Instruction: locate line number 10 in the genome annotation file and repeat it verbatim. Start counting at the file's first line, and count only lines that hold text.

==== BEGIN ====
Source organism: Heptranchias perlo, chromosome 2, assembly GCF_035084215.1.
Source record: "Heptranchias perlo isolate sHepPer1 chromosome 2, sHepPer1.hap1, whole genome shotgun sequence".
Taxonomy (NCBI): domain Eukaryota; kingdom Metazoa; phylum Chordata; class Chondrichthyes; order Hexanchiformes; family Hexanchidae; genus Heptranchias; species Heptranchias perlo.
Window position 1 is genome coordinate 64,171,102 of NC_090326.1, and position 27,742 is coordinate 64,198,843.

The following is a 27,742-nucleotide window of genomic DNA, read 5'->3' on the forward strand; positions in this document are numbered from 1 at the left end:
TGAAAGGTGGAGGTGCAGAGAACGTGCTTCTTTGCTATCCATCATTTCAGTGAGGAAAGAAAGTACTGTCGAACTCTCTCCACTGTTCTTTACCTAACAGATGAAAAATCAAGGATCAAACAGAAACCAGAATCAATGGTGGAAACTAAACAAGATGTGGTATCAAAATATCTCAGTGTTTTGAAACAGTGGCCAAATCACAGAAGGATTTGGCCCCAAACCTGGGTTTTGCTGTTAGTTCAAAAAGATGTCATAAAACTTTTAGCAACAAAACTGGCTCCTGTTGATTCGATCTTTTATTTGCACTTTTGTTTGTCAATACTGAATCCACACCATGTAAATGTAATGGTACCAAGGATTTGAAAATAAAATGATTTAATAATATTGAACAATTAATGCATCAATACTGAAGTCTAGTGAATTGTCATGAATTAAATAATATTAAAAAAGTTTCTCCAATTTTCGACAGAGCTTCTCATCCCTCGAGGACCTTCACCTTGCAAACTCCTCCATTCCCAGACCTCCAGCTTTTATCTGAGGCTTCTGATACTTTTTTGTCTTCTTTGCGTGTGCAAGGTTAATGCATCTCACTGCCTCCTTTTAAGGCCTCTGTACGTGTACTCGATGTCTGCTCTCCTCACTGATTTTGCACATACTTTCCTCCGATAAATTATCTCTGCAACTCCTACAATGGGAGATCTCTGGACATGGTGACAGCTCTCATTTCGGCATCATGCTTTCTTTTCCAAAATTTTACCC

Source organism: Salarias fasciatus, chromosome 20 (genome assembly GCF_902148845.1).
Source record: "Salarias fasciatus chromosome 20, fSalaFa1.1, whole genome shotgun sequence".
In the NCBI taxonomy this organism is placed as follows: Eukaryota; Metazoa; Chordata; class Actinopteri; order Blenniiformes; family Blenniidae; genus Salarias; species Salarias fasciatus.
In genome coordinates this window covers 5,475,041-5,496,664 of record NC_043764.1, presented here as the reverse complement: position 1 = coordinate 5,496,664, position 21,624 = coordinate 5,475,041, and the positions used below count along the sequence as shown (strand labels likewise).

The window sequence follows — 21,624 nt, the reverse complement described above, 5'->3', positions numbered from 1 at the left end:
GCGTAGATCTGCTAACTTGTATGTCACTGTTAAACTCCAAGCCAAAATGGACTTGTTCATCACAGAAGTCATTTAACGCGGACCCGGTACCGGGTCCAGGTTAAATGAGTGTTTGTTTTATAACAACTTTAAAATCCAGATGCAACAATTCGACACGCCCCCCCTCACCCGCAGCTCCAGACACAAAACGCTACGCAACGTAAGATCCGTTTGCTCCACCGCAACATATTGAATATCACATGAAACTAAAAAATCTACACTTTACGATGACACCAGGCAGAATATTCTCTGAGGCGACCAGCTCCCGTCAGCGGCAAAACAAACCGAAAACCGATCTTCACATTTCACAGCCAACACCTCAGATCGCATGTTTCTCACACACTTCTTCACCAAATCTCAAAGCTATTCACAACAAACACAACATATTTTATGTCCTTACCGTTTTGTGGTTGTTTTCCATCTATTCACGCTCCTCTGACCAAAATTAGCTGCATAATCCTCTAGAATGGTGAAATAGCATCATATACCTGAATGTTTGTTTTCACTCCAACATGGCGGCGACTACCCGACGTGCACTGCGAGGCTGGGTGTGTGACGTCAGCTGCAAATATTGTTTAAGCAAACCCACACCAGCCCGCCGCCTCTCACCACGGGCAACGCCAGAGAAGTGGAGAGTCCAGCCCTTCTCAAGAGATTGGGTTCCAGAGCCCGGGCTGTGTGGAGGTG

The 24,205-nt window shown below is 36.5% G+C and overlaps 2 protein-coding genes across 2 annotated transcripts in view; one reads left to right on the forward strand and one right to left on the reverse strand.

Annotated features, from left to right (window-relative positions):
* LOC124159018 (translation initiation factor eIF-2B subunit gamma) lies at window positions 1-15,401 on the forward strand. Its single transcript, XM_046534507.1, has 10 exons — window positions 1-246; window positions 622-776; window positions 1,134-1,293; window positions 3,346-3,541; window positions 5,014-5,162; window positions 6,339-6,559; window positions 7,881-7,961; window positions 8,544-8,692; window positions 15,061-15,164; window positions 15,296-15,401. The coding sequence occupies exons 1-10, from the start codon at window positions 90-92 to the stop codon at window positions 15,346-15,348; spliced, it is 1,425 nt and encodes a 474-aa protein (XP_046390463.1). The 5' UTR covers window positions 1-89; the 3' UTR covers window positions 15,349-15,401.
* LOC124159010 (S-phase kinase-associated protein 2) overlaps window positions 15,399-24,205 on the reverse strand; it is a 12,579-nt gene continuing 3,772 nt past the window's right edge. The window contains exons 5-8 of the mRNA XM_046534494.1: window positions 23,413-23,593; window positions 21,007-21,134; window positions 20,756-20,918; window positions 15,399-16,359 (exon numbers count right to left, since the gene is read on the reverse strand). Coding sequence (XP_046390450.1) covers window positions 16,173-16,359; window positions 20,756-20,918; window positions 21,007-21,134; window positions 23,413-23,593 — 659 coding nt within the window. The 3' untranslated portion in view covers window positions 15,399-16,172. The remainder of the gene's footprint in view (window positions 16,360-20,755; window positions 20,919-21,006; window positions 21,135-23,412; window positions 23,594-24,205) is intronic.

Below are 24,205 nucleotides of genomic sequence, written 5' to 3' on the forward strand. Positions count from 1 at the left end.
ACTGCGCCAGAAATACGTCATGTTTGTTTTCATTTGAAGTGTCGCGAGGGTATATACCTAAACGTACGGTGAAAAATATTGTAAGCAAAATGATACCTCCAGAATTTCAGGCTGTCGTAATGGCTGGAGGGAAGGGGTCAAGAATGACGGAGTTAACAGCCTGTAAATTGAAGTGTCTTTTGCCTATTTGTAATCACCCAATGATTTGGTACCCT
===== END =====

In genome coordinates this window covers 5,475,041-5,496,664 of record NC_043764.1, presented here as the reverse complement: position 1 = coordinate 5,496,664, position 21,624 = coordinate 5,475,041, and the positions used below count along the sequence as shown (strand labels likewise).